Dare We Strengthen Germany?

BUT wise people are saying that Europe cannot exist without a strong, industrialized Germany. That may or may not be true, but I would pose another question in answer to the first one. “Can Europe exist with a strong industrialized Germany?” Is there any reason to believe that once she has rebuilt her factories and harnessed to them the coal mines of the Ruhr she will not move once again toward her inevitable policy of war?

Every day in London we are told by returning visitors to the Reich that the three-zone system is impossible, that the Germans are relapsing into the lethargy of despair, that if we do not give them some form of central self-government they will become a famine-stricken plague house, that the social democrats will finally be forced to make common cause with the Communists, and that there will be a Communist Europe from the Urals to the Rhine.

All these things are possible, and the great powers cannot ignore them. But are we then to release the murderer unconditionally from the dock and tell him to go his own way?

France is demanding a bridgehead on the Rhine and control of the Ruhr Basin. That is as if Britain were asked to concede to a conqueror the coal mines of Yorkshire and South Wales, plus a frontier on the Tyne. It would leave the Midlands and the world that is called London to the mercy of the occupying force. Besides, can we not remember that in 1923 the French marched into the Ruhr because Germany was not carrying out reparation deliveries, and that the German miners refused to work even at the point of French bayonets? On that occasion Britain dissociated herself from France, and today the British Government is opposing the French plan. Cuntun page 31

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Five years after the war of 1914-18 1 visited the British and French occupation zones in Germany. The British were friendly, tactful and popularmixing with the inhabitants and doing their best to make the Germans feel that they were there as human beings and not as conquerors. In the French zone the military authorities had given an alternative French name to the principal streets, and they kept themselves aloof. I did not see a Frenchman exchange one word with a German, nor did I see a single friendly glance between them. The French used black Senegalese troops at various points.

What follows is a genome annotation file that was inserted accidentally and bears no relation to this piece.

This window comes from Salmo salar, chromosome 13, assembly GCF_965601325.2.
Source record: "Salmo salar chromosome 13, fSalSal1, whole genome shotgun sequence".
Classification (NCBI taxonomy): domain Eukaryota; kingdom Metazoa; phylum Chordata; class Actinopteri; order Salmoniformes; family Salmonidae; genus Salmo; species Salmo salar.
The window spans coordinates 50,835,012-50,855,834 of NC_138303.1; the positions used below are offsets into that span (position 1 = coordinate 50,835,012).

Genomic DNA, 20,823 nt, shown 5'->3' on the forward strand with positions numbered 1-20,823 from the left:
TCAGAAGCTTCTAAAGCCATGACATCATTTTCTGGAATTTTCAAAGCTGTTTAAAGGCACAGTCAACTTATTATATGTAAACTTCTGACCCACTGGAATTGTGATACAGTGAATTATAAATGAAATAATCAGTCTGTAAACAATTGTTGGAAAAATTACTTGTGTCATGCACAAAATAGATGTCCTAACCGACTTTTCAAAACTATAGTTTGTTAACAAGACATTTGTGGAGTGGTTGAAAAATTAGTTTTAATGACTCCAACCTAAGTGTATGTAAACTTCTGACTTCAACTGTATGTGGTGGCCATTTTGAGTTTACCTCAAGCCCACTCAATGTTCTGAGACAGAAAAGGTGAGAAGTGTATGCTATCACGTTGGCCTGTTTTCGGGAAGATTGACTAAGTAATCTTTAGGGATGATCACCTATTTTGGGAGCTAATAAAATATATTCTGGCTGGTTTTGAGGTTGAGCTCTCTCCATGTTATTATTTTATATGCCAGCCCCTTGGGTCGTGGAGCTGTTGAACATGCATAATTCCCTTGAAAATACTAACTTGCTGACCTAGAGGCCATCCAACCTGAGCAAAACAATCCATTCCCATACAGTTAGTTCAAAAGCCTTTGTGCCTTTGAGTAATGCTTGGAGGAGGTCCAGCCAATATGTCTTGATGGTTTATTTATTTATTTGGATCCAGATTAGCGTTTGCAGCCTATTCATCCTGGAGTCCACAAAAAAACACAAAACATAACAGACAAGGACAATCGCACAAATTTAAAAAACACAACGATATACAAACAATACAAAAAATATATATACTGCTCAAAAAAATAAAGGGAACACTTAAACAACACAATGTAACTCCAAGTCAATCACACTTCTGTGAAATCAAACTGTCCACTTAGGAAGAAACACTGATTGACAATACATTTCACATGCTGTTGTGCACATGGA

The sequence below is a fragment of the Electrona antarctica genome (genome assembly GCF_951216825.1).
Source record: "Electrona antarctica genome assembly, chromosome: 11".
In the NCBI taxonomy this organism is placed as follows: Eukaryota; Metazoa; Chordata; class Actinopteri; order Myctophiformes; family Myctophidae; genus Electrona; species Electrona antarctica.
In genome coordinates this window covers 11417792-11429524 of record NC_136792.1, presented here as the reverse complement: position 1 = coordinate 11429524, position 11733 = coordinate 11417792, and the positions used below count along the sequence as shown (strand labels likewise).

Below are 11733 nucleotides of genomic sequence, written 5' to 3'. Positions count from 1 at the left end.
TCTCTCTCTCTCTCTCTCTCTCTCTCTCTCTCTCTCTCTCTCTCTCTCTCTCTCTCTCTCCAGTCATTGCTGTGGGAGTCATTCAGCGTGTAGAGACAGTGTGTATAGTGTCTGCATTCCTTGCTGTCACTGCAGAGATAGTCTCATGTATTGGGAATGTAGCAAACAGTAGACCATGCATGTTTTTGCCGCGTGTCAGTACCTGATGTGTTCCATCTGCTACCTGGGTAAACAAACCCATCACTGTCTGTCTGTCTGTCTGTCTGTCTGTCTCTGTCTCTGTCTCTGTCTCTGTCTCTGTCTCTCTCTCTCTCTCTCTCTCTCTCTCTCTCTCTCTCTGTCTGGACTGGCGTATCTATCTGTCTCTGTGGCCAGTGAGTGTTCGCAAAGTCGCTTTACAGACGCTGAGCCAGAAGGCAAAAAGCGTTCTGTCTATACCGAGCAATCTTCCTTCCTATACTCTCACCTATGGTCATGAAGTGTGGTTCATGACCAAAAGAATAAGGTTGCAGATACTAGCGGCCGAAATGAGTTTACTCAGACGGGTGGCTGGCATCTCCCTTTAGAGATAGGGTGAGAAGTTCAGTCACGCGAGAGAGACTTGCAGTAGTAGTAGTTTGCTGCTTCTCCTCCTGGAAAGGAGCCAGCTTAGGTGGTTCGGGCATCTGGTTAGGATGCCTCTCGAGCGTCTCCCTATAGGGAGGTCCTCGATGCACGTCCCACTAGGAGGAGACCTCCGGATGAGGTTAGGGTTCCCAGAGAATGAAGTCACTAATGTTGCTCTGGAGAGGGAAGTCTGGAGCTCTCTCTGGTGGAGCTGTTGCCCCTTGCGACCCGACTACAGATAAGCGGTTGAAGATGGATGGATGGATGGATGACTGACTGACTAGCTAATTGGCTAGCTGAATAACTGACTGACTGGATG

Rut again let us keep a sense of proportion. Britain and the U. S. A. have never endured a German occupation. When Clemenceau was asked at the peace conference in 1919 if he had ever been to Germany, he replied: “No. But the Germans have been twice to Paris.” Now, to France’s case, we must add the third and worst of all, the disaster and occupation of the war that has just ended.

France demanded a bridgehead on the Rhine in 1919, and abandoned the idea only when President Wilson promised that the United States, in conjunction with Britain, would guarantee her security. But Congress, in its wisdom, repudiated Wilson, and France was left with neither the pledge nor the bridgehead. Thus were the seeds of the next world war born.

I know the difficulties and the dangers of France administering the Ruhr and keeping a strangle hold on the very source of German industry, but in a situation where no solution is perfect, is

it not the course of wisdom to choose that which at least minimizes the potential threat of a reindustrialized Germany? In my opinion there is much to 1x3 said for France standing guard over the eternal criminal.

There is another so-called school of realism which says: “At the present

moment the hard-pressed British nation is spending at the rate of 85 million pounds a year to keep Germany alive and bring some semblance of order within the British zone. In other words, it is we, the conquerors, who are paying reparations to the conquered. If you give Germany a central government and leave her the Ruhr, she will make a rapid recovery and be able to pay a billion pounds a year in reparations to the Allies.” Admittedly the industries of Europe, ruthlessly destroyed by the Hun, need equipping, and the Western Democracies are not now able to do it, but must we free the murderer to accomplish that? Or shall the murderer be made to w'ork under guard?